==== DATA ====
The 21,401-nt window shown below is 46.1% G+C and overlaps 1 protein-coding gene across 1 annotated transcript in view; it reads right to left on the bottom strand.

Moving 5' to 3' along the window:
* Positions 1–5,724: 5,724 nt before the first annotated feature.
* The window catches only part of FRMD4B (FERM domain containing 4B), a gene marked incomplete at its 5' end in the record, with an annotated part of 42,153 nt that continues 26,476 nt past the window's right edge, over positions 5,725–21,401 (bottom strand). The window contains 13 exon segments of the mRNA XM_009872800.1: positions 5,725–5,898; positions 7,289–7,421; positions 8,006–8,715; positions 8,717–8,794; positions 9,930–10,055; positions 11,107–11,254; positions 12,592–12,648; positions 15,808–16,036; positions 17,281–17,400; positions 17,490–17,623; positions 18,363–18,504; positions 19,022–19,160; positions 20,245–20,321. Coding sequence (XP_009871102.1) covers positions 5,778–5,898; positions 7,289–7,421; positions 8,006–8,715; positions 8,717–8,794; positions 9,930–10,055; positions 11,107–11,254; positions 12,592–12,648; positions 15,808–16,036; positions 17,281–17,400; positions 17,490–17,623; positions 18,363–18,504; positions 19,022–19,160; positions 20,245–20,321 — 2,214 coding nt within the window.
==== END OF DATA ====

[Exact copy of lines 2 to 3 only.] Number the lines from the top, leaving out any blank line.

Moving 5' to 3' along the window:
* Positions 1–5,724: 5,724 nt before the first annotated feature.